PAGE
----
A clear and precise analysis.
Commander Sisko must find you a valuable advisor.
A daring plan.
There's someone in Central Command bold enough to take on the Dominion?
Who said anything about Central Command?
This is a joint operation between the Obsidian Order and the Tal Shiar.
We've been building a fleet in the Orias system for months.
lf you attack the Dominion they'll strike back.
You'll be taking Romulus and Cardassia into a war you may not win.
l don't think they'll be striking back.
We intend to wipe out the Dominion in one single blow,
by eliminating the Founders.
Without them, the Dominion will collapse.
You seem disturbed by this, changeling. Why?
After all, didn't you turn your back on your people?
You know a great deal about me and my people.
We know everything you know,
including the location of their homeworld.
Starfleet has shared its intelligence on the Dominion with the Romulans.
And the Romulans have shared it with me.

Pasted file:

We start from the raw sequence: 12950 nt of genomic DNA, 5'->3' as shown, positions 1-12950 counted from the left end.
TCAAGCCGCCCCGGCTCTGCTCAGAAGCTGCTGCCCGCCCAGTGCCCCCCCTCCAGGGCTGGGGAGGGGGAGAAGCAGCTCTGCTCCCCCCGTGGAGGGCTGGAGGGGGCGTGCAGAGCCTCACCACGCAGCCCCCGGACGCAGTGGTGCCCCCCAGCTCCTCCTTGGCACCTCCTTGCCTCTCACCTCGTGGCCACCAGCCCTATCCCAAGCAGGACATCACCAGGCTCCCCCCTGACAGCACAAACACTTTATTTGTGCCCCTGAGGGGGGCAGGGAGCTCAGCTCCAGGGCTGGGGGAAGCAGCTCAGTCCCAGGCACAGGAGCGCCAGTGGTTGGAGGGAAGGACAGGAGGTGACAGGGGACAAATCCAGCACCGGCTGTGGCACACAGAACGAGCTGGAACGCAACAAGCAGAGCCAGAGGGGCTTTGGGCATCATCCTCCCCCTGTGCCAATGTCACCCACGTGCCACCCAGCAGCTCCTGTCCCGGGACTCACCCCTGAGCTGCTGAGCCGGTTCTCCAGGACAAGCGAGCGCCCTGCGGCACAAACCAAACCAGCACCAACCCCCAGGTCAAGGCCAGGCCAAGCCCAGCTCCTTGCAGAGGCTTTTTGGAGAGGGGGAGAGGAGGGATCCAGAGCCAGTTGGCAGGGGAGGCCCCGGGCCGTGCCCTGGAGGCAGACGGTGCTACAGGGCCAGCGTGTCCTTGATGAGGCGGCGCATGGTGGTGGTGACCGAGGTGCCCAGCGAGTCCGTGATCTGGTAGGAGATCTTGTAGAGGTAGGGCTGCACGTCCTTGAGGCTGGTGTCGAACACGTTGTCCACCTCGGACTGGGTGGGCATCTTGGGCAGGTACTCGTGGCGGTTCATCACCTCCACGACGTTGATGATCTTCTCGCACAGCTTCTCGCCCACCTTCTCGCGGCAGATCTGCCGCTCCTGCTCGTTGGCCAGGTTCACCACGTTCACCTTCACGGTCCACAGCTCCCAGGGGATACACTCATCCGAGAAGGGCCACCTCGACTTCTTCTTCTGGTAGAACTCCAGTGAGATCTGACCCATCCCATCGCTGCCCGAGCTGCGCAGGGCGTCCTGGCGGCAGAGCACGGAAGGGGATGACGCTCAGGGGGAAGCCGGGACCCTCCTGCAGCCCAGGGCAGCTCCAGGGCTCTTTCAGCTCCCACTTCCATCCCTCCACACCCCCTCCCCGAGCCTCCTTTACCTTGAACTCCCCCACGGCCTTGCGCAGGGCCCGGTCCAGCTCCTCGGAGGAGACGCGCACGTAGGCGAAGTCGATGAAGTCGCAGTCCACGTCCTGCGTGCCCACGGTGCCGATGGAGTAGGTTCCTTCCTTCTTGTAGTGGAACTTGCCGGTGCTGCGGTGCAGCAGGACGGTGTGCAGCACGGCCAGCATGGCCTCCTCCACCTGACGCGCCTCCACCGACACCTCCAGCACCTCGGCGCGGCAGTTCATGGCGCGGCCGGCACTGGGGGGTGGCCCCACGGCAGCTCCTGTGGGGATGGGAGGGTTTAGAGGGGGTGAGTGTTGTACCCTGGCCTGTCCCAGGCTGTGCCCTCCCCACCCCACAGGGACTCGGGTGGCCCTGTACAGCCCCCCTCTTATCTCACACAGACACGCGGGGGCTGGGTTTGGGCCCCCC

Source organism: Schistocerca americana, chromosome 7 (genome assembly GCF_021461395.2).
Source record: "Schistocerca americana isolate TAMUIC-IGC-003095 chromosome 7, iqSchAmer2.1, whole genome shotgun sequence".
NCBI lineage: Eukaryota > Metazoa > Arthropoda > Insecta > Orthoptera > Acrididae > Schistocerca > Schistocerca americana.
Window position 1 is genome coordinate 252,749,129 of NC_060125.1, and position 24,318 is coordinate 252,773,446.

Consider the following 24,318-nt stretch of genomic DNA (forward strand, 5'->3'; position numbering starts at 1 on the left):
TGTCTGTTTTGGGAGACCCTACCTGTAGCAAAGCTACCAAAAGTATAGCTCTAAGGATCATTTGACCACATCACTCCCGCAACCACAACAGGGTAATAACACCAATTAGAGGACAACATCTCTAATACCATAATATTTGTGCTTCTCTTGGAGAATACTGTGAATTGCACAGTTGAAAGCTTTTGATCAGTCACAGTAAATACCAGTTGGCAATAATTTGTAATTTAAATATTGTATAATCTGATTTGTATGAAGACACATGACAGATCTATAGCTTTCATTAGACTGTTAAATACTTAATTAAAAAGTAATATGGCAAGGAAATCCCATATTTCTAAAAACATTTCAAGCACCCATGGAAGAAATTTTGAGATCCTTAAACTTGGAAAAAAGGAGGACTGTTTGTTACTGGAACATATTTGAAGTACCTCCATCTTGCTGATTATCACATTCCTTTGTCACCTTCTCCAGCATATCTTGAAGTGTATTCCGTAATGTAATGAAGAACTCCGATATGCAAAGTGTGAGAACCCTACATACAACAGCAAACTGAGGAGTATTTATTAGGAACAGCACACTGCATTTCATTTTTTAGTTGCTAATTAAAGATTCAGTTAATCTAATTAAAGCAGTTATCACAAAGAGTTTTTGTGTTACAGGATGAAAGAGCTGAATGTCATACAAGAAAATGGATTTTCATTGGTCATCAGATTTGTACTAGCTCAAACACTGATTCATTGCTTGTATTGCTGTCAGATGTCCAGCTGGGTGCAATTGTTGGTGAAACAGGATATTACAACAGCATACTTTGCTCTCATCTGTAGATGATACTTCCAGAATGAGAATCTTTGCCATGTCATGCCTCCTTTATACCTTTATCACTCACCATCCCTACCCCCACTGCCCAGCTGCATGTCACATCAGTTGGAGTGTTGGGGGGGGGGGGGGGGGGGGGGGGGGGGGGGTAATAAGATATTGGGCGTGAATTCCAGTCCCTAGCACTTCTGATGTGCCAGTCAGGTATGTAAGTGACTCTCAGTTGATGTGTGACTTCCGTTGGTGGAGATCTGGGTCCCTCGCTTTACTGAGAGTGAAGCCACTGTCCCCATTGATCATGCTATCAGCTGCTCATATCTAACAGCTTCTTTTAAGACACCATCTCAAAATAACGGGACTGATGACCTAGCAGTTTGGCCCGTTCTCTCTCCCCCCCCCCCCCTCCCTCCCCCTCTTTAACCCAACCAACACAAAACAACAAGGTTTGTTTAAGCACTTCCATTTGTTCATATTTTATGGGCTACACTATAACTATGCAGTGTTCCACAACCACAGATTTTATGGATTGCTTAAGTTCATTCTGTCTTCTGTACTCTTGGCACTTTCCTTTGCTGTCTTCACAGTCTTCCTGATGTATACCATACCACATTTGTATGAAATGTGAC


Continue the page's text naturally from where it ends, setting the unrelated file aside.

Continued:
You'll forgive me if l reduce the scope of this conversation
to something more personal.
Why was it necessary to kill me and the rest of our former colleagues
in order to embark on this excursion into the Gamma Quadrant?
Because l don't plan on going back into retirement when this is over.
l plan on going back to my old job and my old life.
You were afraid we knew things that could be used against you
so you decided to have us eliminated.
Like l used to say... always burn your bridges behind you.
You never know who might follow.
You always used to say as well that the Tal Shiar was sloppy.
You never should have relied on them to burn your bridges.